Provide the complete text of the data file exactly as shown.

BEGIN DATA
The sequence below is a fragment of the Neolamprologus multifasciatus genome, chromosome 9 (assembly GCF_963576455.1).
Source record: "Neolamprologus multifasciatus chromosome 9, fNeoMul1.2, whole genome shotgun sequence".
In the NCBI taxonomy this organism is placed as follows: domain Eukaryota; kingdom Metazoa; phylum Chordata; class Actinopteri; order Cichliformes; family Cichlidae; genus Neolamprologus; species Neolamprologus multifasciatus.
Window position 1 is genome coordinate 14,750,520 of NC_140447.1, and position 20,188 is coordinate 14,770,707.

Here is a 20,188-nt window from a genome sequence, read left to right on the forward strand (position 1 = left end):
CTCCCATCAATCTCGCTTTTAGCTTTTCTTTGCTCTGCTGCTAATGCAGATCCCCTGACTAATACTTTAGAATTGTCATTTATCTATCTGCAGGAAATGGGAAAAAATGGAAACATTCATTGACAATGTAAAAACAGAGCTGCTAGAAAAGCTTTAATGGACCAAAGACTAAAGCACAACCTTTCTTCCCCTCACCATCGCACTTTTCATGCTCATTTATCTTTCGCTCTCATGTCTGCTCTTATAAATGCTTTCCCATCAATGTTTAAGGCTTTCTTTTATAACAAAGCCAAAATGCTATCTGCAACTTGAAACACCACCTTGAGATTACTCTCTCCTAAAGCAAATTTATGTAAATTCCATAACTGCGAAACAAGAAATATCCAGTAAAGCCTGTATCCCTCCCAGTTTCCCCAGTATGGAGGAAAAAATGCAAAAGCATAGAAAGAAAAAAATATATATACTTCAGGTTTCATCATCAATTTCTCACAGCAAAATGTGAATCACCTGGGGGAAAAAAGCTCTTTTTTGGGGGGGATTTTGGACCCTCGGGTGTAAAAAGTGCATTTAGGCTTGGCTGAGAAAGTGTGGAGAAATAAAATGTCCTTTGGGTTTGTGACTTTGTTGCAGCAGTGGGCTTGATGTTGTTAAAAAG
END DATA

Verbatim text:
The sequence below is a fragment of the Neolamprologus multifasciatus genome, chromosome 9 (assembly GCF_963576455.1).
Source record: "Neolamprologus multifasciatus chromosome 9, fNeoMul1.2, whole genome shotgun sequence".
In the NCBI taxonomy this organism is placed as follows: domain Eukaryota; kingdom Metazoa; phylum Chordata; class Actinopteri; order Cichliformes; family Cichlidae; genus Neolamprologus; species Neolamprologus multifasciatus.
Window position 1 is genome coordinate 14,750,520 of NC_140447.1, and position 20,188 is coordinate 14,770,707.

Here is a 20,188-nt window from a genome sequence, read left to right on the forward strand (position 1 = left end):
CTCCCATCAATCTCGCTTTTAGCTTTTCTTTGCTCTGCTGCTAATGCAGATCCCCTGACTAATACTTTAGAATTGTCATTTATCTATCTGCAGGAAATGGGAAAAAATGGAAACATTCATTGACAATGTAAAAACAGAGCTGCTAGAAAAGCTTTAATGGACCAAAGACTAAAGCACAACCTTTCTTCCCCTCACCATCGCACTTTTCATGCTCATTTATCTTTCGCTCTCATGTCTGCTCTTATAAATGCTTTCCCATCAATGTTTAAGGCTTTCTTTTATAACAAAGCCAAAATGCTATCTGCAACTTGAAACACCACCTTGAGATTACTCTCTCCTAAAGCAAATTTATGTAAATTCCATAACTGCGAAACAAGAAATATCCAGTAAAGCCTGTATCCCTCCCAGTTTCCCCAGTATGGAGGAAAAAATGCAAAAGCATAGAAAGAAAAAAATATATATACTTCAGGTTTCATCATCAATTTCTCACAGCAAAATGTGAATCACCTGGGGGAAAAAAGCTCTTTTTTGGGGGGGATTTTGGACCCTCGGGTGTAAAAAGTGCATTTAGGCTTGGCTGAGAAAGTGTGGAGAAATAAAATGTCCTTTGGGTTTGTGACTTTGTTGCAGCAGTGGGCTTGATGTTGTTAAAAAG